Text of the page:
Yesterday for the first time I experienced a retail store employee as a “checkout point.”
I visited a nearby Watson’s store to buy a pack of Bandaids and when I went to the cashier’s counter to pay for my purchase, I noticed a sign that said, “Scan & Go” in English and Chinese. I was a bit mystified because for most of the past two years I always pay with things by “scanning and going”—pulling out my phone, opening Alipay, pulling up my QR transaction code, getting scanned and then going.
This time was clearly different as I turned around and a the retail employee who had been helping me find the Bandaids grabbed the black and gold card on the lanyard around her neck gesturing to the QR code. She explained the process to me: to open the Watson’s app, scan her QR code, scan the QR codes of the products I want to buy and then pay. After completing the transaction I could put the things in my bag and leave the store.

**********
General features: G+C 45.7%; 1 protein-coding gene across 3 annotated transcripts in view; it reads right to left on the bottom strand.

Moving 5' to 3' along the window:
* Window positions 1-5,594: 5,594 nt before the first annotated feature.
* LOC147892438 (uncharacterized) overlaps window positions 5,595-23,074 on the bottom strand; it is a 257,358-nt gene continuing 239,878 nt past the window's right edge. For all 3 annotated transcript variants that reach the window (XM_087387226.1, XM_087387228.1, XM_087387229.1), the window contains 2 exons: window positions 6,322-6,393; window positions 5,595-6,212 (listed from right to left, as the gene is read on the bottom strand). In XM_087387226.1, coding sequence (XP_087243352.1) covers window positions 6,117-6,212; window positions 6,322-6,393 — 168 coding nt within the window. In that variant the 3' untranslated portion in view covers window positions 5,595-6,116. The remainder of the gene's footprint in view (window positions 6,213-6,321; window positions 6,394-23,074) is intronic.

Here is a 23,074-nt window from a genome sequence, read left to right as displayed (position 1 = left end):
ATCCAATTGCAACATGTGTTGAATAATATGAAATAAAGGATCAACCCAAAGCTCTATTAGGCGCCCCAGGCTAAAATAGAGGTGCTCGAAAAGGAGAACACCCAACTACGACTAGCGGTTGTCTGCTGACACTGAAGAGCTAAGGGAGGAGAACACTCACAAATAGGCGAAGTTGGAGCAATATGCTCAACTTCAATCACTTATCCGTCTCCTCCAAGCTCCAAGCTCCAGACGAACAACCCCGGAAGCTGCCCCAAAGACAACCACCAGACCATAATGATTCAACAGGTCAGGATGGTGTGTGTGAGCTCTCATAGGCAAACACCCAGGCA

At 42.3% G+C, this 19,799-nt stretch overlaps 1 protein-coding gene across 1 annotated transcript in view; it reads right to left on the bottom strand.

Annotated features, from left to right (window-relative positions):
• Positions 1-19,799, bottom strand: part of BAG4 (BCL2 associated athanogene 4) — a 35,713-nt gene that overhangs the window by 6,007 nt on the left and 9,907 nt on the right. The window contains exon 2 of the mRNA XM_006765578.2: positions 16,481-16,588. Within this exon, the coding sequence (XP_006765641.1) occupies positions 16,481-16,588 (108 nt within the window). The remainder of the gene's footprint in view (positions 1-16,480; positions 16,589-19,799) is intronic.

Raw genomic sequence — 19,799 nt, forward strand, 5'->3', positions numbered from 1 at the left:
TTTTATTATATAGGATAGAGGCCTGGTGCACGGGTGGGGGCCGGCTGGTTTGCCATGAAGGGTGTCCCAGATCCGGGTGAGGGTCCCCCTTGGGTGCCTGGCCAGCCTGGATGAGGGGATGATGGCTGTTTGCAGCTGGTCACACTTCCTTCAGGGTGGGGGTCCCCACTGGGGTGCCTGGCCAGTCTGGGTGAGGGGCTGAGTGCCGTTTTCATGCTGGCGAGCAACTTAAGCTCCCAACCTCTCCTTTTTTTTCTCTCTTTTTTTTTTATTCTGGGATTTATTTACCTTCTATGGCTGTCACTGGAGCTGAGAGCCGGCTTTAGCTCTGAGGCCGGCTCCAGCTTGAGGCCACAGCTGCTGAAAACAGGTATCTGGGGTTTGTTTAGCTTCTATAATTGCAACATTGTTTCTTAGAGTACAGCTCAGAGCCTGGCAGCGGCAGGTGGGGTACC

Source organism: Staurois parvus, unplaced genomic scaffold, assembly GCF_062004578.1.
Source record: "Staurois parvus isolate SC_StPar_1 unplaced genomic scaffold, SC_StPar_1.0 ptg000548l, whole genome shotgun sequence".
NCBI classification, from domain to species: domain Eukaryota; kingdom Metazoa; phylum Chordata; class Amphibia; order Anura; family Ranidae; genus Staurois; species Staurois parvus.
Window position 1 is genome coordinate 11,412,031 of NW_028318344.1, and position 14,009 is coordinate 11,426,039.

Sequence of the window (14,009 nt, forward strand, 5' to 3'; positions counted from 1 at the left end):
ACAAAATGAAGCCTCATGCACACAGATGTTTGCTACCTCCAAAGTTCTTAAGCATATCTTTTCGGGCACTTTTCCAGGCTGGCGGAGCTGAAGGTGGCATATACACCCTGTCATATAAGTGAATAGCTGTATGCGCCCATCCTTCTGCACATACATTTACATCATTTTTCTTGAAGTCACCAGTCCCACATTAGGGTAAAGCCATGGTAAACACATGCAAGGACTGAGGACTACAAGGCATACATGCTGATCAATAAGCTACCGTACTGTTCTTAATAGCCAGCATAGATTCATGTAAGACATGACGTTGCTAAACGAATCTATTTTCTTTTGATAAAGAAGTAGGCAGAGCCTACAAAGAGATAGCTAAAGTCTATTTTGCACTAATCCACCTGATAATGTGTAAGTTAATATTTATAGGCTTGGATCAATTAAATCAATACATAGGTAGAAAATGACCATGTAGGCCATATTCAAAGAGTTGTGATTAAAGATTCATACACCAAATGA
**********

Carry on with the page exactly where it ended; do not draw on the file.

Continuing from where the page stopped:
There was no longer a checkout for mobile payments, the new model was simply that the retail employee who helps you would also be the person to complete the sale. In minutes I did this and was out the door.
Interestingly, this new innovation takes the transparency of the digital transactions that cashless payments have made possible and goes even one step further—now I’m not just dealing with a store, but with the individual person working for the store.